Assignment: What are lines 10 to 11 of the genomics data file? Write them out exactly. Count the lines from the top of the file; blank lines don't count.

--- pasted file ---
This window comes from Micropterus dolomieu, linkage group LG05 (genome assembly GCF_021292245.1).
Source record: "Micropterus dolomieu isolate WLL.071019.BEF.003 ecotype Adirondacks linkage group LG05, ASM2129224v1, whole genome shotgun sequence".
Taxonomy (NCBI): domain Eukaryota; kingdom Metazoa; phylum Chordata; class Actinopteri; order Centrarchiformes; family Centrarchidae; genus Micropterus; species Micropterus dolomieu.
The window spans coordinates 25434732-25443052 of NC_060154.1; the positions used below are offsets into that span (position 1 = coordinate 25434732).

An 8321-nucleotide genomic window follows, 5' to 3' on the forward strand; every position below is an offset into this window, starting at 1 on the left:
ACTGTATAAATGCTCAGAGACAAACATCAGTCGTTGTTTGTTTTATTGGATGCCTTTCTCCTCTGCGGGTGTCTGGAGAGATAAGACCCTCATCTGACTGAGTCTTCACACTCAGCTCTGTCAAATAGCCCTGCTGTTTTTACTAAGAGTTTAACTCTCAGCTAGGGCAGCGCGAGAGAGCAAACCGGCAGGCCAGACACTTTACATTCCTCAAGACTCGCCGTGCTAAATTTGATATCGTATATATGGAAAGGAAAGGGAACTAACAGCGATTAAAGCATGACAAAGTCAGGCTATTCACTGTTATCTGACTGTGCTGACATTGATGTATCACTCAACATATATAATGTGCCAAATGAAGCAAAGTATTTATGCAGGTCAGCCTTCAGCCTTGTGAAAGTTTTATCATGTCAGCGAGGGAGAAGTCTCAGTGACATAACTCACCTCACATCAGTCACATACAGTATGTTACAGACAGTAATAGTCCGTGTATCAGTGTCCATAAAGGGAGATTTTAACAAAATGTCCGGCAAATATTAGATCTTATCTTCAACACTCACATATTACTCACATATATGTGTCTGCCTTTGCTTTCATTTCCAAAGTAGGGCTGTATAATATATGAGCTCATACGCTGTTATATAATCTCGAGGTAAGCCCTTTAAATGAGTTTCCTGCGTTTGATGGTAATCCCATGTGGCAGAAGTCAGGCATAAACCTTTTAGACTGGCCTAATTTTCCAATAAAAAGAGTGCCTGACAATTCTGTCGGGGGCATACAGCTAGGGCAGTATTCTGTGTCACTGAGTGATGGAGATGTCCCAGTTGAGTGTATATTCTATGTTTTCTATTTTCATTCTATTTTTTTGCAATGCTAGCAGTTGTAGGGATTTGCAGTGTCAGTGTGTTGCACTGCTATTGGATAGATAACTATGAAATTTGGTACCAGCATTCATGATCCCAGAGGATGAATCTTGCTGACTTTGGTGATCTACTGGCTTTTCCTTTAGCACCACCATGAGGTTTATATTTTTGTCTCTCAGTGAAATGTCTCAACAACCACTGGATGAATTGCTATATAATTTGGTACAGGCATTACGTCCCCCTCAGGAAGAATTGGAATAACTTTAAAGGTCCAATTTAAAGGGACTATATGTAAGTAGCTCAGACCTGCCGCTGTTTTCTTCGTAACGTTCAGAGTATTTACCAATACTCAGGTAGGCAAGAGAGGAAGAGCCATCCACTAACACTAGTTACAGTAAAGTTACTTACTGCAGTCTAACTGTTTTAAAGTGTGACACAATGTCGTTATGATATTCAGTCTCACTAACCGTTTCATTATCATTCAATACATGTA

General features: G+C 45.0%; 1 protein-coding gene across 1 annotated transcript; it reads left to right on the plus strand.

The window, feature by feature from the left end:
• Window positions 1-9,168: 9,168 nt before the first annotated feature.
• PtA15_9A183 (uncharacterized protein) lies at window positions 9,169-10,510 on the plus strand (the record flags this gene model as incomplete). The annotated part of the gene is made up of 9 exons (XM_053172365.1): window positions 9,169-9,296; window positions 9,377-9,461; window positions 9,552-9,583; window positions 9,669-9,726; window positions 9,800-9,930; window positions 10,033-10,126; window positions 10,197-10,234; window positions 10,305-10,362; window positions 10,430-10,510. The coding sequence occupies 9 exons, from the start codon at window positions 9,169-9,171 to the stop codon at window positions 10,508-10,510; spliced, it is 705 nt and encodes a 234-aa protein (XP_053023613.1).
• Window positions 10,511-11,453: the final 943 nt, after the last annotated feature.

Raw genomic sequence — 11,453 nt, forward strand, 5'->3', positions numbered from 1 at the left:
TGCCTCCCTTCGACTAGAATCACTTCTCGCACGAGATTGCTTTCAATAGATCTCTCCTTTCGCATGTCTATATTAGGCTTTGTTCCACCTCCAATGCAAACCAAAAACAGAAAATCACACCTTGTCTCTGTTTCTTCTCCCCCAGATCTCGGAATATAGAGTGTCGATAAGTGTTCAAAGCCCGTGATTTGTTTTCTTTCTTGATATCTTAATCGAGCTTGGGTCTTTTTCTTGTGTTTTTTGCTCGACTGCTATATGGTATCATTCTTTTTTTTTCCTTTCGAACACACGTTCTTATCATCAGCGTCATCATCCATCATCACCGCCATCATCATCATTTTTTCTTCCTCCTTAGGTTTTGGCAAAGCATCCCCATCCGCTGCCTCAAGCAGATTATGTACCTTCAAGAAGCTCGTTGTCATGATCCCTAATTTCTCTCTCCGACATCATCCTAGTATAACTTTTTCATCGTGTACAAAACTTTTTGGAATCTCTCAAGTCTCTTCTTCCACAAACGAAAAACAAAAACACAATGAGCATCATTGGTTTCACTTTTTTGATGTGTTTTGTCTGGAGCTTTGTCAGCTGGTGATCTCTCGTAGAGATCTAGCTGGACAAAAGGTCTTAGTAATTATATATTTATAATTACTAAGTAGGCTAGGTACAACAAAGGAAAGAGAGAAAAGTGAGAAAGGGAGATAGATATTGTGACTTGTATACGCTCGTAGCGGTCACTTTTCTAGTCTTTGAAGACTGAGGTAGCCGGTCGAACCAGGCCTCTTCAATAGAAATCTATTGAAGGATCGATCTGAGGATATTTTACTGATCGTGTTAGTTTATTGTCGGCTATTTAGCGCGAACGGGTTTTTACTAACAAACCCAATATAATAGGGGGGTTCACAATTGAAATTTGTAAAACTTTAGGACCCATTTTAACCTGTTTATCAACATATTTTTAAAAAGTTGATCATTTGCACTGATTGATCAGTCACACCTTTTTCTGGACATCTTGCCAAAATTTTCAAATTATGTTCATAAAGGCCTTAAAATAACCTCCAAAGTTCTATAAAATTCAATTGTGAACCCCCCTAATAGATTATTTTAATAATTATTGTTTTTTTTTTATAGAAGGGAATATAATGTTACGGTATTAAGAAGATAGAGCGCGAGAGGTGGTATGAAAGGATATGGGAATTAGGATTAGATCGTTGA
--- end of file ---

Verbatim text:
• PtA15_9A183 (uncharacterized protein) lies at window positions 9,169-10,510 on the plus strand (the record flags this gene model as incomplete). The annotated part of the gene is made up of 9 exons (XM_053172365.1): window positions 9,169-9,296; window positions 9,377-9,461; window positions 9,552-9,583; window positions 9,669-9,726; window positions 9,800-9,930; window positions 10,033-10,126; window positions 10,197-10,234; window positions 10,305-10,362; window positions 10,430-10,510. The coding sequence occupies 9 exons, from the start codon at window positions 9,169-9,171 to the stop codon at window positions 10,508-10,510; spliced, it is 705 nt and encodes a 234-aa protein (XP_053023613.1).
• Window positions 10,511-11,453: the final 943 nt, after the last annotated feature.